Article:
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Digital Archive International History Declassified


  • September 27, 1946

    Telegram from Nikolai Novikov, Soviet Ambassador to the US, to the Soviet Leadership

    Soviet Ambassador to the US, Nikolai Novikov, describes the advent of a more assertive US foreign policy. Novikov cautions the Soviet leadership that the Truman administration is bent on imposing US political, military and economic domination around the world. This telegram has, since its discovery in the Russian archives, been labelled the Soviet equivalent of US Ambassador to the Soviet Union George Kennan's "Long telegram."

  • June 27, 1950

    Statement by the President, Truman on Korea

    Truman's statement on the invasion of South Korea by North Korean forces.

  • July 01, 1950

    Conversation between Indian Ambassador Kavalam Madhava Panikkar and Deputy Foreign Minister Zhang Hanfu

    Zhang Hanfu and K.M. Panikkar discuss the role of the United Nations in ending the conflict in Korea.

  • August 27, 1950

    Letter from Filipov (Stalin) to Soviet Ambassador in Prague, conveying message to CSSR leader Klement Gottwald

    Stalin lists the reasons for the Soviet withdrawal from and the return to the United Nations Security Council.

  • September, 1950

    Communist Activity

    Communist parties liquidate several leaders in Syria and Lebanon, students from Lebanon contact the Security Council to call for intervention, and Lebanese and Syrian leaders follow suit.

  • December 05, 1950

    VKP(b) CC Politburo decision with approved orders to Vyshinsky in New York and Roshchin in Beijing with message for Zhou Enlai

    Memorandums from the VKP(b) CC to Vyshinsky and Roshchin regarding the Soviet and PRC stances on discussions in the UN General Assembly and Security Council on the Chinese intervention in Korea.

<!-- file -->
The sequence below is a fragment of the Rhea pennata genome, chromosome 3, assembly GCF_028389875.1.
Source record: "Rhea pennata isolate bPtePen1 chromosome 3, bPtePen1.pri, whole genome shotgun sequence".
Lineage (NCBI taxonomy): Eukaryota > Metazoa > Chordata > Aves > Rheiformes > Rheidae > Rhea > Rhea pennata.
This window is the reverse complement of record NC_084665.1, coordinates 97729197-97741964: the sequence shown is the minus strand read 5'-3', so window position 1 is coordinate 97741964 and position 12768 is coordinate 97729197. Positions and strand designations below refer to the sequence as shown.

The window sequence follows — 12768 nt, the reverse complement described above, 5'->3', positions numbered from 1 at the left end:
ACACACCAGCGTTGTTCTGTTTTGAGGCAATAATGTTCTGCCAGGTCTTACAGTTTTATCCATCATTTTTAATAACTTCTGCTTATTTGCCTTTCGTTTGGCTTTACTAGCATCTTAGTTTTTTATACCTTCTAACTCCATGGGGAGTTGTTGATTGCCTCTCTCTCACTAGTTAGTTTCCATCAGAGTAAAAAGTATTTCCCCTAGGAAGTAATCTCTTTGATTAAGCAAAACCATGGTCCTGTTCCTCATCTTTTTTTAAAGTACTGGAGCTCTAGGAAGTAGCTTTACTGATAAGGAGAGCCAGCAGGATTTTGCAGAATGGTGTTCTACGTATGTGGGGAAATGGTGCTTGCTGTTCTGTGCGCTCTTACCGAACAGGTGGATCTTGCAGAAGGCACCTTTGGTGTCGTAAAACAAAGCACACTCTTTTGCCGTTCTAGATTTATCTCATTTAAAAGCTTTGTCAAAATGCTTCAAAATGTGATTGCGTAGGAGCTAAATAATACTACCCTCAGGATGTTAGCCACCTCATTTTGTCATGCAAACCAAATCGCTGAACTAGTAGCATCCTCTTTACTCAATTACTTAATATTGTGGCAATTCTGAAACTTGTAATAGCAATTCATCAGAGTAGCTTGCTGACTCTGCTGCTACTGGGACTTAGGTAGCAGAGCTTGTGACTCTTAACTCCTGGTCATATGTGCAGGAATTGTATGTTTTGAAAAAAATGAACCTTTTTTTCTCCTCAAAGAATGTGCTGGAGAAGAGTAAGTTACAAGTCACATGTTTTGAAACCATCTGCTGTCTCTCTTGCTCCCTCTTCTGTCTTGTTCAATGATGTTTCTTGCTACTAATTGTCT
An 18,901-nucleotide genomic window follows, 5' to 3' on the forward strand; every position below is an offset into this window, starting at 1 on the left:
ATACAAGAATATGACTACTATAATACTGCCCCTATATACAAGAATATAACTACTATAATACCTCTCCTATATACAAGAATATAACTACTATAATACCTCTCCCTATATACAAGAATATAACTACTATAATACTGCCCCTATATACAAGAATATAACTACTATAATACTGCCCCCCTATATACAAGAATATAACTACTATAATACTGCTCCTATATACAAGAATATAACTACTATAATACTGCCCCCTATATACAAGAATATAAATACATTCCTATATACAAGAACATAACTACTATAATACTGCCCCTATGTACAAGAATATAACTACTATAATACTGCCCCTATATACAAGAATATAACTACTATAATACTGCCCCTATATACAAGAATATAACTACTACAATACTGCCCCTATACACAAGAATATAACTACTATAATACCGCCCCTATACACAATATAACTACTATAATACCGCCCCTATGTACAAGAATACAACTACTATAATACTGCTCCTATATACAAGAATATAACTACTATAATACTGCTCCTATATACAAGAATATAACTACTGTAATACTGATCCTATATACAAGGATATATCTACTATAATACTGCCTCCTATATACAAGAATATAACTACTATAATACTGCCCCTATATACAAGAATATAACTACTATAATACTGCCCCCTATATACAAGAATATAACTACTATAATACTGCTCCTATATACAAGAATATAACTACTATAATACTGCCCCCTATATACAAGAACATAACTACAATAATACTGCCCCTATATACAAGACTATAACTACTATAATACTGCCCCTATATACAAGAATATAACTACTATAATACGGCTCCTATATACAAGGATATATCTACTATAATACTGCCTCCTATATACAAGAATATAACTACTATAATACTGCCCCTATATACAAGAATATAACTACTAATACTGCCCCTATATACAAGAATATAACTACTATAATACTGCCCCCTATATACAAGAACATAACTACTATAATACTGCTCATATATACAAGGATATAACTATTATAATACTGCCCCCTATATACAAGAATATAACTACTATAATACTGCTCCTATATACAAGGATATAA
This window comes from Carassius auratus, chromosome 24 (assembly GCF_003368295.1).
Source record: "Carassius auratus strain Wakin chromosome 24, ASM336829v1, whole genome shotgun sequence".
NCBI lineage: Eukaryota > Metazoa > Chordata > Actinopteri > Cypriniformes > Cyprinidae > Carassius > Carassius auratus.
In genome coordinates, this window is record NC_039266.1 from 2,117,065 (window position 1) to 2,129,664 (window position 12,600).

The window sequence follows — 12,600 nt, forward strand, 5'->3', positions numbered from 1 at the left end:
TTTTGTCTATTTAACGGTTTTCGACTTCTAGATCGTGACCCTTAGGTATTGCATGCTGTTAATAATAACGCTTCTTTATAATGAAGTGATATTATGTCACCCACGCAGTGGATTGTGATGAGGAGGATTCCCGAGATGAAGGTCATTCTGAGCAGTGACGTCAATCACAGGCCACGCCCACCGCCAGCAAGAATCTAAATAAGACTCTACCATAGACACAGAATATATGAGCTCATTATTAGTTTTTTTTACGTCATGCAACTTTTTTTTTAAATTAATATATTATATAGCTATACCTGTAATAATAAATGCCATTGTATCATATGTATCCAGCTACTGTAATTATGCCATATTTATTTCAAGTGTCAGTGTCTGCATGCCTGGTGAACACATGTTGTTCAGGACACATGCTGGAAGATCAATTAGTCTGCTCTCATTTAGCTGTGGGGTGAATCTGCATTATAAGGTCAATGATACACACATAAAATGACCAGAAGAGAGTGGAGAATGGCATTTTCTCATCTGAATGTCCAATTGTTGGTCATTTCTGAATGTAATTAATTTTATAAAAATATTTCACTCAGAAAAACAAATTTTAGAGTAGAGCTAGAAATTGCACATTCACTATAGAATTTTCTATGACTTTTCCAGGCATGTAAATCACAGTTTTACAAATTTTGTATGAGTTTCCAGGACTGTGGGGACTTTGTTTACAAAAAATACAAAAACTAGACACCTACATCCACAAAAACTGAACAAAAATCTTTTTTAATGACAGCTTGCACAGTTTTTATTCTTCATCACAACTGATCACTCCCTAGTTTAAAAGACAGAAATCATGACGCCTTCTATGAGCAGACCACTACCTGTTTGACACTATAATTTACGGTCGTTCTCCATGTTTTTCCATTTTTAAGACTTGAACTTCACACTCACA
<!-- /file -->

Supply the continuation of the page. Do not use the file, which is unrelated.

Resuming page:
• November 19, 1951

    Soviet Politburo Decision with Approved Message from Gromyko to Razuvaev

    Telegram from Gromyko to Razuvaev requiring more clear explanation about the earlier inquiry regarding Korean situation.

  • January 04, 1955

    Minutes of Conversation between Premier Zhou Enlai and Soviet Ambassador Pavel Yudin regarding Dag Hammarskjold’s Trip to Beijing

    The Soviet ambassador brought to Zhou Enlai a telegram between the United Nations Secretary-General Dag Hammarskjöld and the UN Assistant Secretary-General. The telegram stated that Hammarskjöld was going to visit Beijing for negotiating the release of the US pilots who had served in the Korean War and been captured by the Chinese.

  • September 01, 1957

    Policy Guidance for Radio Free Europe on UN Special Session on Hungary

    International Organizations Division drafts policy guidelines for RFE broadcasts

  • September 09, 1957

    Memorandum of Conversation between the Government of Romania and the Delegation of Popular Republic of Mongolia, 9 September 1957 (Fragment)

    Fragment of the discussions between the delegation of the People's Republic of Mongolia led by Yumjaagiyn Tsedenbal and the Romanian government in Bucharest, 9 September 1957. Tsedenbal describes the formation of the history and current state of relations between the Mongolian and Soviet Communist parties, Mongolia's relationship with the People's Republic of China, as well as the status of economic reforms in Mongolia

  • October 22, 1962

    Telegram from Soviet representative to the UN Zorin to Soviet Foreign Ministry

    Zorin transmits the US’s letter to the UN security council regarding Soviet weapons in Cuba. Zorin states that the US’s letter is a means to legitimize the US blockade on Cuba. Soviet representatives to the UN had a preliminary discussion with the Cuban representative about the possibility of submitting an examination of the issue of US action against Cuba before consulting with other members of the Council on the time for convening the meeting.

  • October 23, 1962

    Telegram from Soviet delegate to the UN Zorin to USSR Foreign Ministry

    Zorin relays the decision to veto the US draft resolution to the UN. Zorin argues that US aggressions against Cuba can merely be regarded as a provocation pushing the world to the verge of nuclear war. He says the Soviet government would introduce a draft resolution that includes a condemnation of the US aggressions, the immediate cessation of the US blockade and infractions of maritime freedom, and an immediate end to intervention in the domestic affairs of Cuba. It would also propose US government to negotiate with Cuba directly.

  • October 23, 1962

    Telegram from Soviet delegate to the United Nations V. A. Zorin to USSR Foreign Ministry